Transit riders are not the only people in the region with long commutes. Most of the townships with the longest average commute times also have higher than average rates of SOV commuting. Among the approximately 500,000 workers in the region who are commuting more than an hour to work, nearly twice as many are driving (63 percent) as are taking transit (35 percent). The average automotive commute in the region is longer than the national average and varies by county. DuPage County drivers have the shortest commutes, while McHenry residents have the longest. (Note: There is no American Community Survey 2010-2014 estimate of commute time by mode for Kendall County.)

Extreme commuters in metro Chicago

Those who travel more than 90 minutes or more to work one way are called extreme commuters. These workers are spending at least 10 more hours commuting every week than the average commuter, the equivalent of almost 21 days over the course of a year. As shown below, Chicago has rates of extreme commuting that are moderate as compared to peer metropolitan areas. Unlike its peer metros, the rates of extreme commuting among the Chicago region's residents did not increase over the last decade.


U.S. Census Bureau analysis of 2006-2010 ACS data reveals that a subset of extreme commuters travel more than 90 minutes and more than 50 miles one-way to reach their jobs, meaning that their commute time was most influenced by long travel distances. In the Chicago region, 0.81 percent of workers fell into this category, less than all of its peer regions. While this means that fewer of the Chicago region's extreme commuters traveled long distances to work, it also means that more of them traveled at slow speeds.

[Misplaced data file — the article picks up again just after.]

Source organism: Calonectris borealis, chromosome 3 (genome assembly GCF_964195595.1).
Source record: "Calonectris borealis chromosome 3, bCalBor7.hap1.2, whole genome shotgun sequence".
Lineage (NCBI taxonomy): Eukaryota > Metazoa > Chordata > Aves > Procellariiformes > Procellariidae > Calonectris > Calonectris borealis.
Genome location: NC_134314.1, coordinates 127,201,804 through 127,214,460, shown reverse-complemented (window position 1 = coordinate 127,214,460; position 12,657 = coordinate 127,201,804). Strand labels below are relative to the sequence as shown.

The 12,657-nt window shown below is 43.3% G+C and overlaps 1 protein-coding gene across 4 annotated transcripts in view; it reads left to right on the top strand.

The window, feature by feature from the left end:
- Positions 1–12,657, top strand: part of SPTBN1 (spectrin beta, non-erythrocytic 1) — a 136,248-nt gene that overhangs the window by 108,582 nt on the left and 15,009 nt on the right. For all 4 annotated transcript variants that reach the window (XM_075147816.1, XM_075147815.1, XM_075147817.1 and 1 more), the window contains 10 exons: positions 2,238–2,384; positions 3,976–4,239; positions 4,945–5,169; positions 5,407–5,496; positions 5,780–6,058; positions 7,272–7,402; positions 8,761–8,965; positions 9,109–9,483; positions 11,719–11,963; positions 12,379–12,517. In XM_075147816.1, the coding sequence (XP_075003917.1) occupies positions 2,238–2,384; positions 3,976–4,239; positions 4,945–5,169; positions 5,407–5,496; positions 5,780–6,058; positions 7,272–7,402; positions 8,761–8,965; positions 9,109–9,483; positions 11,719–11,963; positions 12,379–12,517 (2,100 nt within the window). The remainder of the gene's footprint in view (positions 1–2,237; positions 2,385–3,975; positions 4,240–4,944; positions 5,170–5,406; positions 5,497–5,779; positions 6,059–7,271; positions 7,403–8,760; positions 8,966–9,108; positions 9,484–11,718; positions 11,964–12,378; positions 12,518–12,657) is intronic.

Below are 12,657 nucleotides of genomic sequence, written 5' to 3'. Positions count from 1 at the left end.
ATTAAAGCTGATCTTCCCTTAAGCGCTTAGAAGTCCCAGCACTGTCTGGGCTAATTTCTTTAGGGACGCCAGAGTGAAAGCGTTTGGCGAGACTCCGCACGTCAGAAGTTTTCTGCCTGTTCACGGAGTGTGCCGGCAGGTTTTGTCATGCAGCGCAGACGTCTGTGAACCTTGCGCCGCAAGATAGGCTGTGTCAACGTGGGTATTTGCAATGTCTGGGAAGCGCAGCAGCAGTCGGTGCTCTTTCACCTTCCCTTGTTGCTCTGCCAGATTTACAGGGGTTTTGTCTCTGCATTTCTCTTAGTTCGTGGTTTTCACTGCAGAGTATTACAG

Over 100,000 people who worked in the Chicago region spent 90 or more minutes traveling less than 50 miles, the equivalent of an average commute speed of 33 miles per hour or less. While information on the mode choices of these slow-speed commuters is not available, they may face heavy traffic congestion or multi-transfer public transit routes.

There are many potential reasons for a long commute. This commute behavior may be the result of changing business and housing location choice patterns, with increased development in outer areas of the region potentially fueling longer commutes. Extreme commuting may also be a conscious choice for those who value the amenities of living in a particular place or the benefits of a particular job more than they value the additional hours they spend traveling. Commuters may also value the time they spend commuting differently depending on what mode of transportation they use; an hour spent reading on commuter rail may be less stressful and more productive than an hour spent driving in heavy traffic.